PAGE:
politics

On Parler, MAGA’s post-election world view blossoms with no pushback

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In the aftermath of Trump’s defeat, the app rocketed to the top of the Google and Apple app stores, a reaction, in part, to the heightened fact-checking Twitter was conducting on the untrue voter fraud claims the president and his allies were circulating.

“Parler’s positioning as a receptacle for Trump’s MAGA supporters is part of a longstanding trend of conservatives threatening a Twitter exodus over claims of censorship and persecution,” said Karim Zidan, a journalist with the left-leaning watchdog group Right Wing Watch. “Twitter’s heavy moderation of posts involving election-fraud conspiracy theories and disinformation has caused MAGA supporters to slowly transition to Parler under the guise of free speech.”

A pro-Trump platform for MAGA people to punish Twitter was not the way that Parler marketed itself when it launched. Indeed, earlier this year, CEO and founder John Matze offered a $20,000 “bounty” to any progressive pundits with a following of 50,000 or more Twitter followers who switched platforms — an attempt to bring some monetizable, partisan internet fights to the platform. But up until the election, the site was largely populated with Republican politicians and top conservatives of MAGA internet squatting on their accounts to prevent impostors.

In recent weeks, however, the site has become a central hub for Trump followers scouring for evidence of the widespread voter-fraud they are alleging.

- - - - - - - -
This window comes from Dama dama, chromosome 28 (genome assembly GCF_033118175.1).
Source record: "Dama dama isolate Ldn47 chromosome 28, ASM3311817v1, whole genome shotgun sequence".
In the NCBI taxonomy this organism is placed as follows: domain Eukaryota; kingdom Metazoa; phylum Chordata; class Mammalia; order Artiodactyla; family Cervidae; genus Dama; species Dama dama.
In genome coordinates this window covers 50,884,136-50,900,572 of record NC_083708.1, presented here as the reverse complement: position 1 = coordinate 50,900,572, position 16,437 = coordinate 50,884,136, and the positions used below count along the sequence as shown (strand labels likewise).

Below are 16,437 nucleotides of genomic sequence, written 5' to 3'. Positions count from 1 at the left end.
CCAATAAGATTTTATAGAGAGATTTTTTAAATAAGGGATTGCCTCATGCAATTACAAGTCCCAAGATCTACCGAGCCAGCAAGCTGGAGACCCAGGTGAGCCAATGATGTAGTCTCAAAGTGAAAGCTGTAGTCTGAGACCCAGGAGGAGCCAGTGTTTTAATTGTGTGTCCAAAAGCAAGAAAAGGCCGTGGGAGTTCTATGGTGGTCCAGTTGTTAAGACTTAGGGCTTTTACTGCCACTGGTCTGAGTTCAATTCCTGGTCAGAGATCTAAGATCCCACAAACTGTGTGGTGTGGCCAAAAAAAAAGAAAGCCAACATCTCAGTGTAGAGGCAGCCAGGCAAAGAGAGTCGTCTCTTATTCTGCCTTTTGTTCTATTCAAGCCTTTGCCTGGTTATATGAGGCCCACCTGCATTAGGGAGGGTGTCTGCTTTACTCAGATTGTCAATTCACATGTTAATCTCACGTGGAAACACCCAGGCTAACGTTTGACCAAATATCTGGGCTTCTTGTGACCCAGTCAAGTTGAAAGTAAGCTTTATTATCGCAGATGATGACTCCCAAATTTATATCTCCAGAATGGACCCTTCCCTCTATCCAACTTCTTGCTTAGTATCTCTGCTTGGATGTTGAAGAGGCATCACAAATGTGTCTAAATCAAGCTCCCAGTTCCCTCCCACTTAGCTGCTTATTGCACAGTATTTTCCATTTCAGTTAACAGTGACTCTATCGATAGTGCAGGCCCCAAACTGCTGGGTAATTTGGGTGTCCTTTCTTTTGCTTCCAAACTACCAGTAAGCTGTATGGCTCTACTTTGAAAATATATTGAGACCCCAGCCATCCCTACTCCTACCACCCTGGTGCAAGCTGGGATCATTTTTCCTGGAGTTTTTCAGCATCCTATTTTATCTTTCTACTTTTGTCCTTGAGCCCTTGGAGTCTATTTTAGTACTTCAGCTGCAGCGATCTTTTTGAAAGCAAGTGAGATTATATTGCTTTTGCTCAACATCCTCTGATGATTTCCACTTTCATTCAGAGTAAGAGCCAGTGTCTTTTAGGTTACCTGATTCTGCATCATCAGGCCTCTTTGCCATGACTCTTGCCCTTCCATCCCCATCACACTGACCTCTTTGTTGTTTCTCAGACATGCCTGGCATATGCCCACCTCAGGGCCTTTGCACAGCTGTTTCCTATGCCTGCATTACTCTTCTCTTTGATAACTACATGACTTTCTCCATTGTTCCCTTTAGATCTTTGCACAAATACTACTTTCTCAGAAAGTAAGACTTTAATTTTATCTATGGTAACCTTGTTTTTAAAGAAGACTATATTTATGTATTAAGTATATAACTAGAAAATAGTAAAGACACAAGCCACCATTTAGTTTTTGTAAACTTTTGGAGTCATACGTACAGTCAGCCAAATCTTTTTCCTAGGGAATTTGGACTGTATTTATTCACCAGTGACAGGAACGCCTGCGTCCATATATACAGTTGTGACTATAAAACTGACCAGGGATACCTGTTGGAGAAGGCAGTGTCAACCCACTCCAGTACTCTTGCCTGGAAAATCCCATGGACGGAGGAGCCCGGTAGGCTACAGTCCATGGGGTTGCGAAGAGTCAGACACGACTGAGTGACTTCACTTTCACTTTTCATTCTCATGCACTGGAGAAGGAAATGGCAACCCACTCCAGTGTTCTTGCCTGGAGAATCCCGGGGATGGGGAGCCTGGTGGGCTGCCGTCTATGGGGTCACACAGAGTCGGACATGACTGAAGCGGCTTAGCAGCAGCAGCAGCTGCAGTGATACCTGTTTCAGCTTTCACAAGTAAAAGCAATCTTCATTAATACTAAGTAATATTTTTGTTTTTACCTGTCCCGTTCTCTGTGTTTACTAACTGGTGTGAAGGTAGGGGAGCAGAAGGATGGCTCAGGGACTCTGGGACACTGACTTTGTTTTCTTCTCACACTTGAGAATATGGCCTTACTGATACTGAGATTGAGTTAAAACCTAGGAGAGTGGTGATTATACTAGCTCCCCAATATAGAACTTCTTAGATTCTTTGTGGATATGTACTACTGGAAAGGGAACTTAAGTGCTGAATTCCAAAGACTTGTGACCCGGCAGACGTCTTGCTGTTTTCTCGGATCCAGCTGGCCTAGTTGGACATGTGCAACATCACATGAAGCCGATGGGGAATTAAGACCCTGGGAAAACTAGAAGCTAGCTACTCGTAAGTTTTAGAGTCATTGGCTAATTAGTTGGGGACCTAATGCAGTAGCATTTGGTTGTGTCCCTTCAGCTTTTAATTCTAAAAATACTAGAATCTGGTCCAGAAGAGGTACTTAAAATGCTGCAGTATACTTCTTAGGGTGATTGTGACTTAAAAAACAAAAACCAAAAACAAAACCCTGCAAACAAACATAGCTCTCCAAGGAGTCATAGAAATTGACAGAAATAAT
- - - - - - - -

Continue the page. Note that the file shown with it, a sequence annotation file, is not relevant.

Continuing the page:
Some of the far-right journalists covering these claims on Twitter — and frequently overstating the conclusions of their reports — have even directed followers to migrate to their Parler accounts for the unvarnished story.

“In the event I’m censored covering the Georgia recount please follow me on Parler as well,” tweeted Heather Mullins, a reporter for the conservative outlet Real America’s Voice who Trump has retweeted several times since the election.

Over on Parler, dozens of top MAGA influencers are posting debunked claims about Dominion and Smartmatic, two voting technology companies, “deleting” hundreds of thousands of Trump votes.

And people on the site have in recent days started attacking Fox News host Tucker Carlson after he aired a segment pointing out that Sidney Powell, one of the lawyers leading Trump’s court battle to overturn the election, had refused to give him evidence to back up the Dominion claims.

In a sign of the split between Twitter and Parler, Carlson’s takedown went viral on Twitter, while a video of Powell rebutting Carlson on Fox Business Network has spread everywhere on Parler.

Parler also hosted dozens of videos from the Million MAGA March, the pro-Trump demonstration that took place outside the White House last Saturday. The clips were circulated in an attempt to prove the danger of antifa agents and Black Lives Matter activists attacking MAGA acolytes, calling the clashes “terror attacks.” One video in particular went viral, depicting what appeared to be left-wing activists, unprovoked, beating up a Trump supporter.

When the same videos circulated on Twitter, others attempted to point out some missing context.

For instance, the investigative journalist Robert Evans with Bellingcat, an outlet focused on fact-checking and examining open-sourced intelligence, noted the viral video failed to show the apparent Trump supporter first appearing “to shove, strike and threaten a number of people before being brutally assaulted himself.”